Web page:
It has been a while since I’ve discussed new security technologies, but an article at TechnologyReview.com peaked my interest this morning. It’s an article about a robotic security guard currently being deployed in Silicon Valley. The company web site makes it pretty clear that the current model is not really designed for a chemical manufacturing environment, but it does provoke some interesting ideas.
Why Robotic Security Guards
Ninety-nine percent (hopefully) of security guard work is boring, repetitive and low skilled. This is one of the reasons that it is generally a low pay job. As with other areas of commerce it makes a certain amount of sense to replace boring, repetitive tasks with technology that can do it effectively at lower cost. There are two areas of security guard operations that may be ideally suited to robotic replacement; routine patrols and alarm response.
Patrolling a large complex area is one of the most boring tasks that security professional has to deal with. To be effective patrols have to be both random and complete. Security guards tend to establish routine routes that are both predictable and avoid unpleasant areas. Trying to enforce randomness and complete coverage requires frequent supervisor checks which are generally expensive and ineffective.
In large complex environments like chemical manufacturing facilities, the use of sensor technology (including video and intrusion detection devices) has become an increasingly favored method of reducing staffing requirements for security guards. Unfortunately, the more sensitive these systems become the more often there are false alarms.
The problem is that every alarm, false or positive, must be investigated to determine which it is. The larger the number of false alarms that must be investigated the larger number of security guards you need to have on hand to do the investigation. You can reduce the ratio of false alarms to positive alarms by reducing the sensitivity of the sensor network, but that makes the network easier to penetrate.
What Would a ChemSecBot Look Like?
You need a mobile platform with onboard video, navigation and communications technology. The basic platform described on the company web site would probably suffice with an upgraded maneuver system designed to operate in a more rugged (including maybe road) environment. Since night lighting is not always adequate within all areas of a chemical facility perimeter, some sort of night vision system would also be a good thing to have.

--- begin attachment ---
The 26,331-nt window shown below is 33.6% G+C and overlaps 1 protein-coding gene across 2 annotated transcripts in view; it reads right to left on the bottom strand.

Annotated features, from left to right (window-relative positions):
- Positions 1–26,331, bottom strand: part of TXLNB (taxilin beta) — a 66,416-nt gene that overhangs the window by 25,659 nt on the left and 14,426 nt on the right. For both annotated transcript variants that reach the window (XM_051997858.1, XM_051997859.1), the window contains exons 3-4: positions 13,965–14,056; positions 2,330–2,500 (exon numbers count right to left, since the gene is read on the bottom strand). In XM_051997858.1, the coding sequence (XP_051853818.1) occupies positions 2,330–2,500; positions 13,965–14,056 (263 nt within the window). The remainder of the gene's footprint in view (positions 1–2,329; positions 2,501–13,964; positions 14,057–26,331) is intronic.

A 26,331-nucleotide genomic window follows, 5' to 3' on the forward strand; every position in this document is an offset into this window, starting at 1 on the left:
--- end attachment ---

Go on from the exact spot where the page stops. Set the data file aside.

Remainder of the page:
Sensor technology will be the area that differentiates a ChemSecBot from their more normal security counterparts. At a chemical manufacturing facility one of the things that everyone (or every bot) ought to be watching for 100% of the time is chemical leaks; particularly hazardous material leaks. Each chemical facility would require its own unique set of chemical detector sensors, depending on which chemicals are in use at the facility.
Almost every chemical facility has flammable atmospheres present in part of the facility from time to time; even if it is only in the event of a spill. Any ChemSecBot built to operate in a chemical manufacturing environment will have to be certified to safely operate in a flammable environment.
Since it is unlikely that the ChemSecBot would be able to climb the stairs and ladders found in a chemical manufacturing facility, it would also be helpful if it had the capability to raise a sensor array above ground level.
Emergency Response Uses
Since, based on current history, a chemical facility is more likely to experience a chemical spill than a terrorist attack, it would be helpful if the ChemSecBot could also have an emergency response role. If the interior workings of the system could be protected from exposure to the hazardous chemicals seen in a particular facility, one could easily envision a reconnaissance and observation role for the Bot. The inclusion of appropriate chemical sensors able to measure concentration would be an invaluable emergency response resource.
While we are a significant distance in time and technology from deploying a fleet of ChemSecBots, it does seem to me that industry would be willing to pay more than the $6.00 an hour discussed in the article I mentioned at the start of this post. While there may be a larger unit market for MallBots, the chemical security industry will probably be a more important market segment in the long run.